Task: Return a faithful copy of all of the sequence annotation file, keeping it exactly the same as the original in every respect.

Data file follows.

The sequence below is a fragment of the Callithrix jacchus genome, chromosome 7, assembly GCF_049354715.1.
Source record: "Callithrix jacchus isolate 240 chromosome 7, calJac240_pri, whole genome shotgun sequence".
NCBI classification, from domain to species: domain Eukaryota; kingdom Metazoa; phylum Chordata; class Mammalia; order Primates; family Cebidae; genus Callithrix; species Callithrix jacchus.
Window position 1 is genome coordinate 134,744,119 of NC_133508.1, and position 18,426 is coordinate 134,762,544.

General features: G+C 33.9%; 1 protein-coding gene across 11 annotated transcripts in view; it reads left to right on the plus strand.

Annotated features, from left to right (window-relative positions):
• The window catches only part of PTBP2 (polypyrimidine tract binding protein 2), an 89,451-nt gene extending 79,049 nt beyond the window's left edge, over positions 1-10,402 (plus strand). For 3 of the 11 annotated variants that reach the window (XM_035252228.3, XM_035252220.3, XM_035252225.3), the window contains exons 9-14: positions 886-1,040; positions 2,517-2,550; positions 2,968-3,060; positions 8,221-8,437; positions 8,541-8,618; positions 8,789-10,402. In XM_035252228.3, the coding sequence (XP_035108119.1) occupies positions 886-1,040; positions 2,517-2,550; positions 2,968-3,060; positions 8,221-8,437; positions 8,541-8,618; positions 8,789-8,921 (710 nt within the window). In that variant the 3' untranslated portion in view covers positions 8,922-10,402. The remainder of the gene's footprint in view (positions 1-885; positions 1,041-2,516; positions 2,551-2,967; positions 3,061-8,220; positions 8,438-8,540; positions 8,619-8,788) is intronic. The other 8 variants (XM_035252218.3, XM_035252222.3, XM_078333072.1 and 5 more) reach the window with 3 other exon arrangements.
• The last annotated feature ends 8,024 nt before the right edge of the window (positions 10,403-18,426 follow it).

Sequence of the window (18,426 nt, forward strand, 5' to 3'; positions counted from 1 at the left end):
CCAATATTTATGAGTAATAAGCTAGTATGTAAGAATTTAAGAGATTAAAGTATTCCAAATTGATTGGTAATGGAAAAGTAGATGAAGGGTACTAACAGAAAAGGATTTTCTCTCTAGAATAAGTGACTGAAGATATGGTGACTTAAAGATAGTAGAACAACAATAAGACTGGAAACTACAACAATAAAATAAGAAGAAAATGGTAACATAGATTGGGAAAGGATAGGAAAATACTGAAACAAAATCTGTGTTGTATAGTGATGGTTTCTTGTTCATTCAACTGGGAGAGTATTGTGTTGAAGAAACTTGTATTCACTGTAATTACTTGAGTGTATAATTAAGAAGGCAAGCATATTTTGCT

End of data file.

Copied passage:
The sequence below is a fragment of the Callithrix jacchus genome, chromosome 7, assembly GCF_049354715.1.
Source record: "Callithrix jacchus isolate 240 chromosome 7, calJac240_pri, whole genome shotgun sequence".
NCBI classification, from domain to species: domain Eukaryota; kingdom Metazoa; phylum Chordata; class Mammalia; order Primates; family Cebidae; genus Callithrix; species Callithrix jacchus.
Window position 1 is genome coordinate 134,744,119 of NC_133508.1, and position 18,426 is coordinate 134,762,544.

General features: G+C 33.9%; 1 protein-coding gene across 11 annotated transcripts in view; it reads left to right on the plus strand.

Annotated features, from left to right (window-relative positions):
• The window catches only part of PTBP2 (polypyrimidine tract binding protein 2), an 89,451-nt gene extending 79,049 nt beyond the window's left edge, over positions 1-10,402 (plus strand). For 3 of the 11 annotated variants that reach the window (XM_035252228.3, XM_035252220.3, XM_035252225.3), the window contains exons 9-14: positions 886-1,040; positions 2,517-2,550; positions 2,968-3,060; positions 8,221-8,437; positions 8,541-8,618; positions 8,789-10,402. In XM_035252228.3, the coding sequence (XP_035108119.1) occupies positions 886-1,040; positions 2,517-2,550; positions 2,968-3,060; positions 8,221-8,437; positions 8,541-8,618; positions 8,789-8,921 (710 nt within the window). In that variant the 3' untranslated portion in view covers positions 8,922-10,402. The remainder of the gene's footprint in view (positions 1-885; positions 1,041-2,516; positions 2,551-2,967; positions 3,061-8,220; positions 8,438-8,540; positions 8,619-8,788) is intronic. The other 8 variants (XM_035252218.3, XM_035252222.3, XM_078333072.1 and 5 more) reach the window with 3 other exon arrangements.
• The last annotated feature ends 8,024 nt before the right edge of the window (positions 10,403-18,426 follow it).

Sequence of the window (18,426 nt, forward strand, 5' to 3'; positions counted from 1 at the left end):
CCAATATTTATGAGTAATAAGCTAGTATGTAAGAATTTAAGAGATTAAAGTATTCCAAATTGATTGGTAATGGAAAAGTAGATGAAGGGTACTAACAGAAAAGGATTTTCTCTCTAGAATAAGTGACTGAAGATATGGTGACTTAAAGATAGTAGAACAACAATAAGACTGGAAACTACAACAATAAAATAAGAAGAAAATGGTAACATAGATTGGGAAAGGATAGGAAAATACTGAAACAAAATCTGTGTTGTATAGTGATGGTTTCTTGTTCATTCAACTGGGAGAGTATTGTGTTGAAGAAACTTGTATTCACTGTAATTACTTGAGTGTATAATTAAGAAGGCAAGCATATTTTGCT